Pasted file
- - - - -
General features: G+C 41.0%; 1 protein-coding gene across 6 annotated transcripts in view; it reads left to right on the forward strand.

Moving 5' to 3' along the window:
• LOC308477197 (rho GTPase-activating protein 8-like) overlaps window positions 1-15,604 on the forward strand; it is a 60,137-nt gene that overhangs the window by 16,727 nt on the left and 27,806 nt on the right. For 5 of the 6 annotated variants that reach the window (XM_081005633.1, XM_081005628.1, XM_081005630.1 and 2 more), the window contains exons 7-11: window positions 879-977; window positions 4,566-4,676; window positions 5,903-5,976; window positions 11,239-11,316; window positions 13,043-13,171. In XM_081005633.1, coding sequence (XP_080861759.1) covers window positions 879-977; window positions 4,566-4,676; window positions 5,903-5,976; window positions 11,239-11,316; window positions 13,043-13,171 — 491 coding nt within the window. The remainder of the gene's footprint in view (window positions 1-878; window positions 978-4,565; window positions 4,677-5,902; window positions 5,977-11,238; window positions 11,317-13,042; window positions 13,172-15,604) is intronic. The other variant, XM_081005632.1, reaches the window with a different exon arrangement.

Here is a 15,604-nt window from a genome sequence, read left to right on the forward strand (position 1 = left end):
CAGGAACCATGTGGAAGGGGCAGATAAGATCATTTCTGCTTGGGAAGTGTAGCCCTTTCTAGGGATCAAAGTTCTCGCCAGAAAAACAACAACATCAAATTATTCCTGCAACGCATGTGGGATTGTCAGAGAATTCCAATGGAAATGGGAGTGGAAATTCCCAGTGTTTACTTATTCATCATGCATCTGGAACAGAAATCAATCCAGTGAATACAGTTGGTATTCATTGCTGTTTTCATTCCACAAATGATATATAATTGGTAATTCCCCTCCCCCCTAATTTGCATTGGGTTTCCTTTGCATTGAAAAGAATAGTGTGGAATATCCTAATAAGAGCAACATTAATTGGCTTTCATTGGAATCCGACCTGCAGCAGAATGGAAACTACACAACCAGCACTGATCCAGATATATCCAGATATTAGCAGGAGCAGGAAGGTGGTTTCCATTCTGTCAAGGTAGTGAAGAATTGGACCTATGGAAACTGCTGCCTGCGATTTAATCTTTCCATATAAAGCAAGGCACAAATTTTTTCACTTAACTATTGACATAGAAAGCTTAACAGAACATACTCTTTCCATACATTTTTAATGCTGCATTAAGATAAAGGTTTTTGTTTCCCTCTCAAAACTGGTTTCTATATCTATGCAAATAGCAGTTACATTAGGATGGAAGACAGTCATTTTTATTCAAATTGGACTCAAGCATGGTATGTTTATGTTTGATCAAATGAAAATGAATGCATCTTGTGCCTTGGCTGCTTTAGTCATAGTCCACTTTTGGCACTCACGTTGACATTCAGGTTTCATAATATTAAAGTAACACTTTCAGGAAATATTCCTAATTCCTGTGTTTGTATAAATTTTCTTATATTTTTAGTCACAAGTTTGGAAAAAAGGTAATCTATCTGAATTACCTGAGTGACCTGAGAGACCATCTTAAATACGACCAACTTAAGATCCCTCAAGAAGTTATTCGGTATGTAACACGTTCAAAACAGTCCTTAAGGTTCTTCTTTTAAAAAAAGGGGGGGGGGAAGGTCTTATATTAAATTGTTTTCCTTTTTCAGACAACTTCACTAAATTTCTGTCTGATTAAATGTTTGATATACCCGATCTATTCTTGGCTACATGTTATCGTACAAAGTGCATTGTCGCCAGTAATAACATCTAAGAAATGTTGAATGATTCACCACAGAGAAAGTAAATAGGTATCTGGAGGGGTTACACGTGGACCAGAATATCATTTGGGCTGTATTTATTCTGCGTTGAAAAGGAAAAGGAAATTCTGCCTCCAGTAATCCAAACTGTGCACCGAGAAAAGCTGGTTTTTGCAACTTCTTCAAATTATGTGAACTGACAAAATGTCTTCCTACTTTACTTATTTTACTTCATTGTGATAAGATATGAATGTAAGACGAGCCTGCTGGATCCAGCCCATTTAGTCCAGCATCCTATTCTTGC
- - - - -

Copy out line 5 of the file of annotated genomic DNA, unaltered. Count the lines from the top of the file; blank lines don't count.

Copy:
CAGGAACCATGTGGAAGGGGCAGATAAGATCATTTCTGCTTGGGAAGTGTAGCCCTTTCTAGGGATCAAAGTTCTCGCCAGAAAAACAACAACATCAAATTATTCCTGCAACGCATGTGGGATTGTCAGAGAATTCCAATGGAAATGGGAGTGGAAATTCCCAGTGTTTACTTATTCATCATGCATCTGGAACAGAAATCAATCCAGTGAATACAGTTGGTATTCATTGCTGTTTTCATTCCACAAATGATATATAATTGGTAATTCCCCTCCCCCCTAATTTGCATTGGGTTTCCTTTGCATTGAAAAGAATAGTGTGGAATATCCTAATAAGAGCAACATTAATTGGCTTTCATTGGAATCCGACCTGCAGCAGAATGGAAACTACACAACCAGCACTGATCCAGATATATCCAGATATTAGCAGGAGCAGGAAGGTGGTTTCCATTCTGTCAAGGTAGTGAAGAATTGGACCTATGGAAACTGCTGCCTGCGATTTAATCTTTCCATATAAAGCAAGGCACAAATTTTTTCACTTAACTATTGACATAGAAAGCTTAACAGAACATACTCTTTCCATACATTTTTAATGCTGCATTAAGATAAAGGTTTTTGTTTCCCTCTCAAAACTGGTTTCTATATCTATGCAAATAGCAGTTACATTAGGATGGAAGACAGTCATTTTTATTCAAATTGGACTCAAGCATGGTATGTTTATGTTTGATCAAATGAAAATGAATGCATCTTGTGCCTTGGCTGCTTTAGTCATAGTCCACTTTTGGCACTCACGTTGACATTCAGGTTTCATAATATTAAAGTAACACTTTCAGGAAATATTCCTAATTCCTGTGTTTGTATAAATTTTCTTATATTTTTAGTCACAAGTTTGGAAAAAAGGTAATCTATCTGAATTACCTGAGTGACCTGAGAGACCATCTTAAATACGACCAACTTAAGATCCCTCAAGAAGTTATTCGGTATGTAACACGTTCAAAACAGTCCTTAAGGTTCTTCTTTTAAAAAAAGGGGGGGGGGAAGGTCTTATATTAAATTGTTTTCCTTTTTCAGACAACTTCACTAAATTTCTGTCTGATTAAATGTTTGATATACCCGATCTATTCTTGGCTACATGTTATCGTACAAAGTGCATTGTCGCCAGTAATAACATCTAAGAAATGTTGAATGATTCACCACAGAGAAAGTAAATAGGTATCTGGAGGGGTTACACGTGGACCAGAATATCATTTGGGCTGTATTTATTCTGCGTTGAAAAGGAAAAGGAAATTCTGCCTCCAGTAATCCAAACTGTGCACCGAGAAAAGCTGGTTTTTGCAACTTCTTCAAATTATGTGAACTGACAAAATGTCTTCCTACTTTACTTATTTTACTTCATTGTGATAAGATATGAATGTAAGACGAGCCTGCTGGATCCAGCCCATTTAGTCCAGCATCCTATTCTTGC